† Criminal InJustice is a weekly series devoted to taking action against inequities in the U.S. criminal justice system. Nancy A. Heitzeg, Professor of Sociology and Race/Ethnicity, is the Editor of CI. Kay Whitlock, co-author of Queer (In)Justice, is contributing editor of CI. Criminal Injustice is published every Wednesday at 6 pm.
by nancy a heitzeg
One of the least discussed realities of criminal injustice is this: the entire endeavor rests on the cooperation of everyday citizens. Uniform Crime Report (UCR) data primarily depends on citizens to call and report crimes to the police. Gaps in UCR data (i.e. unaccounted for crimes that are neither detected by police nor reported by citizens) are estimated by administering the National Crime Victimization Survey to a random subset of the population. The over-whelming majority of everything that is known about crime, especially the Index Offenses, comes from us.
Further, Arrest Rates or Clearance Rates rely heavily – not on super-tech CSI techniques – but on victim and/or bystander descriptions. Prosecutors depend on a snitch system of informants to further investigations especially in so-called “victimless” crimes such as drug deals. The courts count on 90% of all those charged to accept a “negotiated guilty plea” otherwise known as plea-bargaining.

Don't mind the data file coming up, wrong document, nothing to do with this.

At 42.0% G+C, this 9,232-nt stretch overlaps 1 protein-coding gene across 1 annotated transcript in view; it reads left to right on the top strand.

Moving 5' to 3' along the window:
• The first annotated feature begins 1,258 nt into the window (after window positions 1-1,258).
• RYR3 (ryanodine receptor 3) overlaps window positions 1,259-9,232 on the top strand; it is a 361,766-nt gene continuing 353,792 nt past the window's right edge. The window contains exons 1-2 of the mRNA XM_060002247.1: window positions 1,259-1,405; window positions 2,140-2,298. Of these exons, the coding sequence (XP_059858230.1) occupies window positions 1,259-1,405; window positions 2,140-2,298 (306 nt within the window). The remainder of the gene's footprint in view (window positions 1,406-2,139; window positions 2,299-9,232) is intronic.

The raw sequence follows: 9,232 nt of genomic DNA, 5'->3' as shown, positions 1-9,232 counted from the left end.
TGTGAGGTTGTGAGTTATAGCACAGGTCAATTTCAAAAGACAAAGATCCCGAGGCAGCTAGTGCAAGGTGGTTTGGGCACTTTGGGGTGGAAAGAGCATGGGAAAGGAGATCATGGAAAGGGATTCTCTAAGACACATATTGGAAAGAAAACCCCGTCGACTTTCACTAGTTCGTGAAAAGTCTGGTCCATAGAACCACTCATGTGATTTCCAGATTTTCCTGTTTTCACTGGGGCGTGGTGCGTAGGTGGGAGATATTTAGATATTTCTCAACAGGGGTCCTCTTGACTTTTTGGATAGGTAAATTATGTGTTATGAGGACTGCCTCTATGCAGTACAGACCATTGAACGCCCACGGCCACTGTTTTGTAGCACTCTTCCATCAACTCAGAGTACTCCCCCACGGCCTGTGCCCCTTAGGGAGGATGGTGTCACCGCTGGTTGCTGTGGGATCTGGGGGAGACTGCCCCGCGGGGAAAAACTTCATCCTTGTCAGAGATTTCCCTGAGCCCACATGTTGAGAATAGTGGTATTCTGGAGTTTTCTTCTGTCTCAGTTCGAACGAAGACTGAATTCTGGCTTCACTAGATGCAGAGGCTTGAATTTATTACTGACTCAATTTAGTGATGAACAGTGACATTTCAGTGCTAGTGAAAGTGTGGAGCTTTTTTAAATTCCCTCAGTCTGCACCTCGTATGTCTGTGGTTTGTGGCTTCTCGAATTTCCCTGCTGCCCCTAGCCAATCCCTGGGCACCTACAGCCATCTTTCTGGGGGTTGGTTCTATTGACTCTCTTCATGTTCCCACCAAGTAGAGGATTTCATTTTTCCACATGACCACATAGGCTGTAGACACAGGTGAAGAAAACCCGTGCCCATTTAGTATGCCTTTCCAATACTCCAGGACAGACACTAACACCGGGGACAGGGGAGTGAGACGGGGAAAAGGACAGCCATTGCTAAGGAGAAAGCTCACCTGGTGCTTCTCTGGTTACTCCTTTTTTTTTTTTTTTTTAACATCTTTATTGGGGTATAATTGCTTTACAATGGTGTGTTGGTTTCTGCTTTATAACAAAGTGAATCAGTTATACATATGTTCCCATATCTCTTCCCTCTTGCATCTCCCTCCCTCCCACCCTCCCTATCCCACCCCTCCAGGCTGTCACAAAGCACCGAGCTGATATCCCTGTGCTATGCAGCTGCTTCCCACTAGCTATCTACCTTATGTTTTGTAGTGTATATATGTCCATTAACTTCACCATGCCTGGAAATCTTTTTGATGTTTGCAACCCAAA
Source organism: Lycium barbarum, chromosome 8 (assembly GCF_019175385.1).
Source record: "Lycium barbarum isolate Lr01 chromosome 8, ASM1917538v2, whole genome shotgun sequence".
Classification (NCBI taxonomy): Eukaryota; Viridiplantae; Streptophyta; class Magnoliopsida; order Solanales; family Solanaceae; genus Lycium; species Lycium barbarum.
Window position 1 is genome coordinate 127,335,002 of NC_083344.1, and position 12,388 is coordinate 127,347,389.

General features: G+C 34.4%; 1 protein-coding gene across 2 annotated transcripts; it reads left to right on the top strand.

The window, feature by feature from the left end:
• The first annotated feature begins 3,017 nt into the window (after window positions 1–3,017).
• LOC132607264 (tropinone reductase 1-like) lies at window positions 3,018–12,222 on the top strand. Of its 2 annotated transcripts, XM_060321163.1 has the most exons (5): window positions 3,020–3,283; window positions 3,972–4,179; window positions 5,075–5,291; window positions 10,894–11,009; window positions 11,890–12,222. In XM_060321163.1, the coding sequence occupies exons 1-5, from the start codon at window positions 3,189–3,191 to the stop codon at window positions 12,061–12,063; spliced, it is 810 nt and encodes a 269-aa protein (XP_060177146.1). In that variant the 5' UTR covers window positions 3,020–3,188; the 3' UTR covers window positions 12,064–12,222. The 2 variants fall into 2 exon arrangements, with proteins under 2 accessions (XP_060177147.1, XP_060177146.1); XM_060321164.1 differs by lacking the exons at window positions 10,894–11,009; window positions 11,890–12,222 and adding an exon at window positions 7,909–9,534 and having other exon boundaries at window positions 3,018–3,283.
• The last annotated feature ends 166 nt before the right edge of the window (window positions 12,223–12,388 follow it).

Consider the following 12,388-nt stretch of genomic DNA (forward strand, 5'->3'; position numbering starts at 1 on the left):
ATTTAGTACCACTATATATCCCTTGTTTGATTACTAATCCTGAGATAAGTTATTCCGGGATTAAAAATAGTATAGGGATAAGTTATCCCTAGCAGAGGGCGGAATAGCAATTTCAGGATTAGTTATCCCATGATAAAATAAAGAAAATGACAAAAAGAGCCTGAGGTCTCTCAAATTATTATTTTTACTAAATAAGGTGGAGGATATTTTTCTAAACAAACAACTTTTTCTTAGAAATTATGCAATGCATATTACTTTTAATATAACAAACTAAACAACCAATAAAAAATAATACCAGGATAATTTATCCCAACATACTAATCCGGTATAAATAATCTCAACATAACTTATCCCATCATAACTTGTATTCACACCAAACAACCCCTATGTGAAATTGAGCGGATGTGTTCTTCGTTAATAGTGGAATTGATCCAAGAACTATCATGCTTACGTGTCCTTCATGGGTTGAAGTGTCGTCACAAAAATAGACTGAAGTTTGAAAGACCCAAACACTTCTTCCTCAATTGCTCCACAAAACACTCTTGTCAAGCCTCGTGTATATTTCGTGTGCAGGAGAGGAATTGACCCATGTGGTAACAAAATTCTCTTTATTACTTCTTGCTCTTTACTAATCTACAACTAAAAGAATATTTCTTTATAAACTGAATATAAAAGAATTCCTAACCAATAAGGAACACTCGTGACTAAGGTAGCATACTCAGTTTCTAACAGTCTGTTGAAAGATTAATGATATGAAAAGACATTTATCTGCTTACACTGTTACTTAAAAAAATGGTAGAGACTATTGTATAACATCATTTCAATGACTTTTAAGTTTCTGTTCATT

Professor Alexandra Natapoff on Snitching
The Criminal InJustice System is Nothing without our Cooperation.
As it becomes increasingly clear that reporting crime does little to protect us and that state violence often further victimizes those that seek help, what if we stopped calling ? What if some of us already have?
As we are increasingly asked to give up our constitutional rights, what if, as Michelle Alexander wonders, we went “to trial and crashed the system”?
What would that look like? How could that be collectively organized? What alternatives would need to be in place?
Think about it..
In the meantime, Know Your Rights.